Registration Open for UNH Election Law Symposium - October 7 - Online & In-Person

0
343
Posted by Kyle C. Kopko, community karma 343

Dear Colleagues,

The University of New Hampshire Law Review will host a Symposium on "Contemporary Issues in Election Law" on October 7, from 9am to 5pm.  This will be a hybrid event (attendees may attend in person at the UNH campus in Concord or watch via Zoom).  Registration is free of charge.  To register for the Symposium, please visit:  https://unh.zoom.us/webinar/register/WN_EeTiFY7LSYygwMvSOcGGzg  

Below is the agenda.  

 

UNH 2022 Symposium:

Contemporary Issues in Election Law

October 7, 2022

All presentations will take place in Room 282 of the University of New Hampshire Franklin Pierce School of Law

 

8:15AM           Registration / Check-In
Franklin Pierce Center for Intellectual Property, Lower Atrium (enter at the intersection of Washington Street and Rumford Street)
 
9:00AM           Welcome
 
9:15AM           New Hampshire Election Law, Part I:  The Secretary of State’s Office
The Honorable David Scanlan, New Hampshire Secretary of State
 
9:40AM           New Hampshire Election Law, Part II:  The Election Law Committee
The Honorable Barbara Griffin, Chair of the Election Law Committee, New Hampshire House of Representatives
 
10:05AM         Voting Rights in New Hampshire and Beyond:  Perspectives of Civic Organizations
 
Henry Klementowicz, Senior Staff Attorney, American Civil Liberties Union of New Hampshire
 
Elizabeth Tentarelli, President, League of Women Voters of New Hampshire
 
Todd Hendricks,* Research and Data Analyst, NAACP Legal Defense and Education Fund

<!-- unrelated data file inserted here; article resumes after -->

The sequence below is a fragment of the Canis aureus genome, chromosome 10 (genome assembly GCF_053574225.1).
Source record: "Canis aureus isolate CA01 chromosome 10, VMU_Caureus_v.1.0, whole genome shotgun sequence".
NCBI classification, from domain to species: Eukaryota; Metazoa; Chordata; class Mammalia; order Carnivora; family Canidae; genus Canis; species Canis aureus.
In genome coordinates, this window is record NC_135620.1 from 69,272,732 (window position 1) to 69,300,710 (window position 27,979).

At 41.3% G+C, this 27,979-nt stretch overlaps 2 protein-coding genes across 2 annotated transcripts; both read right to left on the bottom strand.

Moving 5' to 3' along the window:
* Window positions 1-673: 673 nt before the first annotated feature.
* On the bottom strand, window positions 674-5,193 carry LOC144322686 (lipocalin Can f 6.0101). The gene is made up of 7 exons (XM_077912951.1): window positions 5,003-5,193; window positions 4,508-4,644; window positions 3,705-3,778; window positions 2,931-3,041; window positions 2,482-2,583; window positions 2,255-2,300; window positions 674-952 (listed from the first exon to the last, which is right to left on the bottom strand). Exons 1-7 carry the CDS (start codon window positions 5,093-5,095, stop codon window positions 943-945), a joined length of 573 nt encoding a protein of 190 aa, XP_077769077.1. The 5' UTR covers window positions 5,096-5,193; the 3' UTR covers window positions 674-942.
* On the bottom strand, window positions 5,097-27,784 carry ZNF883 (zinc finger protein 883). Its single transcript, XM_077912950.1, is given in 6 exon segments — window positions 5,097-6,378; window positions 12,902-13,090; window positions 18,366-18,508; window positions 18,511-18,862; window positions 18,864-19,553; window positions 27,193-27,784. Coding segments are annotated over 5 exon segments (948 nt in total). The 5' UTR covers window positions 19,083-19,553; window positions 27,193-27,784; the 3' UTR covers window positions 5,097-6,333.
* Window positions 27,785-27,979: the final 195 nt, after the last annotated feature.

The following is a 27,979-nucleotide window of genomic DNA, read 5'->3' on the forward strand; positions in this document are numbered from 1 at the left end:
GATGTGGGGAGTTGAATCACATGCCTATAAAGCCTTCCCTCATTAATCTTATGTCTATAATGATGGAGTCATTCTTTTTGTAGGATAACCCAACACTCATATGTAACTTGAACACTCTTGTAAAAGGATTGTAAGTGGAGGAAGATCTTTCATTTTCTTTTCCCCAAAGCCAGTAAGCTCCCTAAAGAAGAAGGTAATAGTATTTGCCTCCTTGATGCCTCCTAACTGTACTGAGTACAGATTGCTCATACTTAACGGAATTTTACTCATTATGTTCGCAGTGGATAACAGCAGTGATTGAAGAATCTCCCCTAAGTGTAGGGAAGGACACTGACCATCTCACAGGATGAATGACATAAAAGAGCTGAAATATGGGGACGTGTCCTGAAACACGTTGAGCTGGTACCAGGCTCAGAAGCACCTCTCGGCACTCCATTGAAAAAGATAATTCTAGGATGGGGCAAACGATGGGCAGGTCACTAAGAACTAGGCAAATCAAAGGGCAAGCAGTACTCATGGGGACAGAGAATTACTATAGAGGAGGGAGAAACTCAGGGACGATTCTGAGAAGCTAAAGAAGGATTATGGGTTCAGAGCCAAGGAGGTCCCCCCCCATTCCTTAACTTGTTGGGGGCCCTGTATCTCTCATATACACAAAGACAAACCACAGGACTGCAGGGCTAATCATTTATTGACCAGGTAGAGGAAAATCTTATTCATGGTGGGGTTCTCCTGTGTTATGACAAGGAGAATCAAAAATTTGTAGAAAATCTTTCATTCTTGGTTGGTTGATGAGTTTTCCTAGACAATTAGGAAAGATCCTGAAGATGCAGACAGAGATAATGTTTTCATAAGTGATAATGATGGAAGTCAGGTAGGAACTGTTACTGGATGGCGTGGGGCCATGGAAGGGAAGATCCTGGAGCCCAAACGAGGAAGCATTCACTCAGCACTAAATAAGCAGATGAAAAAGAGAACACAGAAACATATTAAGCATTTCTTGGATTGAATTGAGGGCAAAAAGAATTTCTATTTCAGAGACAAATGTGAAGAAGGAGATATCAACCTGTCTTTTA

11:05AM         BREAK
 
11:15AM         A Conversation with Commissioner Ellen L. Weintraub
The Honorable Ellen L. Weintraub, Commissioner, Federal Election Commission
 
12:00PM         LUNCH
 
1:00PM           Post-Election Controversies
Joel K. Goldstein,* Vincent C. Immel Professor of Law Emeritus, St. Louis University.  Manuscript Presentation:  “The Ministerial Role of the President of the Senate in Counting Electoral Votes:  A Post-January 6 Perspective”
 
Derek Muller, Professor of Law & Bouma Fellow in Law, University of Iowa.  Manuscript Presentation:  “Mandamus and Election Subversion.”
 
2:00PM           Alternative Voting Methods
Edward Foley,* Ebersold Chair in Constitutional Law & Director, Election Law at Moritz, The Ohio State University.  Manuscript Presentation:  “Red, White, and Blue Voting: A Three-Party Round-Robin Electoral System.”
 
2:30PM           BREAK
 
2:45PM           Issues in Redistricting                                
Richard Ober,* Legal Analyst, Princeton Gerrymandering Project, Princeton University; Samuel Wang, Professor of Neuroscience and Director of the Princeton Gerrymandering Project, Princeton University.  Manuscript Presentation:  “All Pain, No Gain: A Fifty-State Analysis of Implications of the Independent State Legislature Doctrine for Redistricting.”
 
Jonathan Cervas,* Post-Doctoral Fellow in Political Science, Carnegie Mellon University; Bernard Grofman, Jack W. Peltason Endowed Chair & Distinguished Professor of Political Science, University of California, Irvine.  Manuscript Presentation:  “Can State Courts Constrain Partisan Gerrymandering? Lessons from the 2021 Redistricting Cycle.” 
 
3:45PM           The Security of Voting
Andrew W. Appel,* Eugene Higgins Professor of Computer Science, Princeton University.  Manuscript Presentation:  “Is Internet Voting Trustworthy?  The Science and the Policy Battles.” 
 
Eugene D.  Mazo,* Visiting Professor of Law, Seton Hall University.  Manuscript Presentation: “Ballot Harvesting.” 
 
4:45PM           Concluding Remarks
Bradford E. Cook, Senior Shareholder and Past President, Sheehan Phinney Bass + Green; Former Board of Trustees, UNH School of Law; Member, Advisory Board, Rudman Center; Chair, New Hampshire Ballot Law Commission; Co-Chair, N.H Secretary of State’s Special Committee on Voter Confidence
 
5:00PM – 6:15PM      Reception
                       
* Presenters who will publish a manuscript in the Symposium issue of The University of New Hampshire Law Review

almost 2 years ago